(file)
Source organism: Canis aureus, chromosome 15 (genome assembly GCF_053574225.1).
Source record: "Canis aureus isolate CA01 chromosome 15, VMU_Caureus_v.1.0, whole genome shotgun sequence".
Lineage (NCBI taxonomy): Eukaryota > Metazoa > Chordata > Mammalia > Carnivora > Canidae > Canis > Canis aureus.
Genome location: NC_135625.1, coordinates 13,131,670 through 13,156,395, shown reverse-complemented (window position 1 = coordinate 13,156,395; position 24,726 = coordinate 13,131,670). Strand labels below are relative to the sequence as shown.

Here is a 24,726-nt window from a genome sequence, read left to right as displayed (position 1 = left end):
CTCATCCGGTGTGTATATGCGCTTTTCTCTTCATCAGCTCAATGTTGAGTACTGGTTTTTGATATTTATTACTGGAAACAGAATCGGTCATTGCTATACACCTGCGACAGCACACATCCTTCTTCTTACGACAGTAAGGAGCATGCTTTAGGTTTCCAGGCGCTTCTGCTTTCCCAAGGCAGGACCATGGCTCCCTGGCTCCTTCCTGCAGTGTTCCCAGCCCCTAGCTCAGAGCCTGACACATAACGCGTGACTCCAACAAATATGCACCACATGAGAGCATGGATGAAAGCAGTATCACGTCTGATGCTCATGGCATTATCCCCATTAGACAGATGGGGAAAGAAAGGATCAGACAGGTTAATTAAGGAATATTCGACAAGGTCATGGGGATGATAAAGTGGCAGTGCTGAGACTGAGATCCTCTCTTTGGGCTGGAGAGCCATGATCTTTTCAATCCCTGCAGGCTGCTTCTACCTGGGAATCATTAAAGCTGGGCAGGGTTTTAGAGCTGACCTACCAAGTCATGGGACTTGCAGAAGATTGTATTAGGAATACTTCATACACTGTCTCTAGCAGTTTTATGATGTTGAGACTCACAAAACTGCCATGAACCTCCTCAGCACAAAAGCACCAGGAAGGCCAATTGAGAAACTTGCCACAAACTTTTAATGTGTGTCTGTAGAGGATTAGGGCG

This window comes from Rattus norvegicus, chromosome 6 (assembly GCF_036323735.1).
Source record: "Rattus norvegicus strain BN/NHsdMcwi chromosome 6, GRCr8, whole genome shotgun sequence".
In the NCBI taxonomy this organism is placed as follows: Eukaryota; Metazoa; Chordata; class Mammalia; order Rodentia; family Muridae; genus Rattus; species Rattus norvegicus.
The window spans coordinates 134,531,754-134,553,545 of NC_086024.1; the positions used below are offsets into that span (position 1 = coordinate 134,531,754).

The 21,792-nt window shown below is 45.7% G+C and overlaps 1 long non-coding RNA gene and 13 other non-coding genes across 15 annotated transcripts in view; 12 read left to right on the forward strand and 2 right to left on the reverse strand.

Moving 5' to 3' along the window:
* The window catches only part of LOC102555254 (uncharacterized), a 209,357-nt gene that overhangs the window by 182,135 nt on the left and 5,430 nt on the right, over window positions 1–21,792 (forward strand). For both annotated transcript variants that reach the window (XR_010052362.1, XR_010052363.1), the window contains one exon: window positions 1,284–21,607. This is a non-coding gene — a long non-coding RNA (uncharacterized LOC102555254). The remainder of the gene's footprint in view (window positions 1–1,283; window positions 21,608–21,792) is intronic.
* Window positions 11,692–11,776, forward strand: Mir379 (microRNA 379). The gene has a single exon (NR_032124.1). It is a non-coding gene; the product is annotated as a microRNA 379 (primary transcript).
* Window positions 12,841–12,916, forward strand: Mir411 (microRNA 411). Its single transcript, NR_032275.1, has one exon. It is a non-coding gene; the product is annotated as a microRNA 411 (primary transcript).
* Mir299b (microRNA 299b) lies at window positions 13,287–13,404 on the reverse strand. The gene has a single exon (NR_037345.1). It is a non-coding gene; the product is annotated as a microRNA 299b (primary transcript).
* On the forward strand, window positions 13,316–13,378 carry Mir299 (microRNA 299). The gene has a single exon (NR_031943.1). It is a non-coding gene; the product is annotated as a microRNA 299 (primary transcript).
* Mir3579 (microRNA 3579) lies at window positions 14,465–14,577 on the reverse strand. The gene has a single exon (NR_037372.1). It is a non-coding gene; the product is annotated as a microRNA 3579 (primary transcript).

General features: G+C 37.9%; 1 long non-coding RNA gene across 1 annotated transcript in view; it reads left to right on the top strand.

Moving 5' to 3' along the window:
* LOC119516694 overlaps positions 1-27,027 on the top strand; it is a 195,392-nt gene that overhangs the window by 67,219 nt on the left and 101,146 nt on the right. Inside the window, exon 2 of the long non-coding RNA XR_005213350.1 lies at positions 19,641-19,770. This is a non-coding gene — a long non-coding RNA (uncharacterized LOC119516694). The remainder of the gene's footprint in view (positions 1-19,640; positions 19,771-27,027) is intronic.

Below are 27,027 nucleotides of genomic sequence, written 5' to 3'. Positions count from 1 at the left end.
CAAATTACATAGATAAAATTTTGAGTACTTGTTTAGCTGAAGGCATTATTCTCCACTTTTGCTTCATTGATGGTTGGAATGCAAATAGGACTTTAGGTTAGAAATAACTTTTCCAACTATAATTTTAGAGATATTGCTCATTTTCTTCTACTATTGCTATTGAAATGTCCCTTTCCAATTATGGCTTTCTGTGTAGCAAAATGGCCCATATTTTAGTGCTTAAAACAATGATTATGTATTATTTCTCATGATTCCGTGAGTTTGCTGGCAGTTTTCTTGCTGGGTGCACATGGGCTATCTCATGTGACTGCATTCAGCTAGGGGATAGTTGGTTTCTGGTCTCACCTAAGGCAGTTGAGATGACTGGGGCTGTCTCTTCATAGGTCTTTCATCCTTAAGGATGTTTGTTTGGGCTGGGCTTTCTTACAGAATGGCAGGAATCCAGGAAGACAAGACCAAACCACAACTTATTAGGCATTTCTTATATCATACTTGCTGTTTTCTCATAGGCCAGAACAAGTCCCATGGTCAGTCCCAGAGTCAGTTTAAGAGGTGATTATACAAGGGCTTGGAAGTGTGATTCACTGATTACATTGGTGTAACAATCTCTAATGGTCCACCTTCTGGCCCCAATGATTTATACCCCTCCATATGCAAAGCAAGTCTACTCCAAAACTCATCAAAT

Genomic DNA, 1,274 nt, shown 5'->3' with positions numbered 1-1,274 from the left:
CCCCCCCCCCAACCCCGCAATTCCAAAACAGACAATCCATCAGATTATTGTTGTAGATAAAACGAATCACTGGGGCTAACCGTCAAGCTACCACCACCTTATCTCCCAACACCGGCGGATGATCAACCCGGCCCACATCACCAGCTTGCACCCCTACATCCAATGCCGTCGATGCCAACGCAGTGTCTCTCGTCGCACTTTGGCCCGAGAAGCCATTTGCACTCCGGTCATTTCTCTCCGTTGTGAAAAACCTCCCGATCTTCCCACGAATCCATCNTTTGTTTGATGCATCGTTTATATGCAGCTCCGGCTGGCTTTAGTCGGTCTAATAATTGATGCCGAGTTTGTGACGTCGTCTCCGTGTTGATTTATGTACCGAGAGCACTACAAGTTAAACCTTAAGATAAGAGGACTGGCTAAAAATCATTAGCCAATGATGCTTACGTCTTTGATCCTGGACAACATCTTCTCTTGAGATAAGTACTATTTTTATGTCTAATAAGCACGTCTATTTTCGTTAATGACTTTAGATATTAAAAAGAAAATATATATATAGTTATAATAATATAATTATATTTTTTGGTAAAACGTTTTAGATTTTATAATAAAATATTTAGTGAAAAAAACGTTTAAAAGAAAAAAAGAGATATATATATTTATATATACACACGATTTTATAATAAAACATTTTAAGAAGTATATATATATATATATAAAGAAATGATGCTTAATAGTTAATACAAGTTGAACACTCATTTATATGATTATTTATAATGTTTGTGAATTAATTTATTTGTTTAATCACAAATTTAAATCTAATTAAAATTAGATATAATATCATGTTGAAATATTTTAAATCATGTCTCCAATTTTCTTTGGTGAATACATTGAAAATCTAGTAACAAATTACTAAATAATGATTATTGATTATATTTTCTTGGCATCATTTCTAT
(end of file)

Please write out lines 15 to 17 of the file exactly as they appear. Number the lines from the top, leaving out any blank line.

* Window positions 12,841–12,916, forward strand: Mir411 (microRNA 411). Its single transcript, NR_032275.1, has one exon. It is a non-coding gene; the product is annotated as a microRNA 411 (primary transcript).
* Mir299b (microRNA 299b) lies at window positions 13,287–13,404 on the reverse strand. The gene has a single exon (NR_037345.1). It is a non-coding gene; the product is annotated as a microRNA 299b (primary transcript).
* On the forward strand, window positions 13,316–13,378 carry Mir299 (microRNA 299). The gene has a single exon (NR_031943.1). It is a non-coding gene; the product is annotated as a microRNA 299 (primary transcript).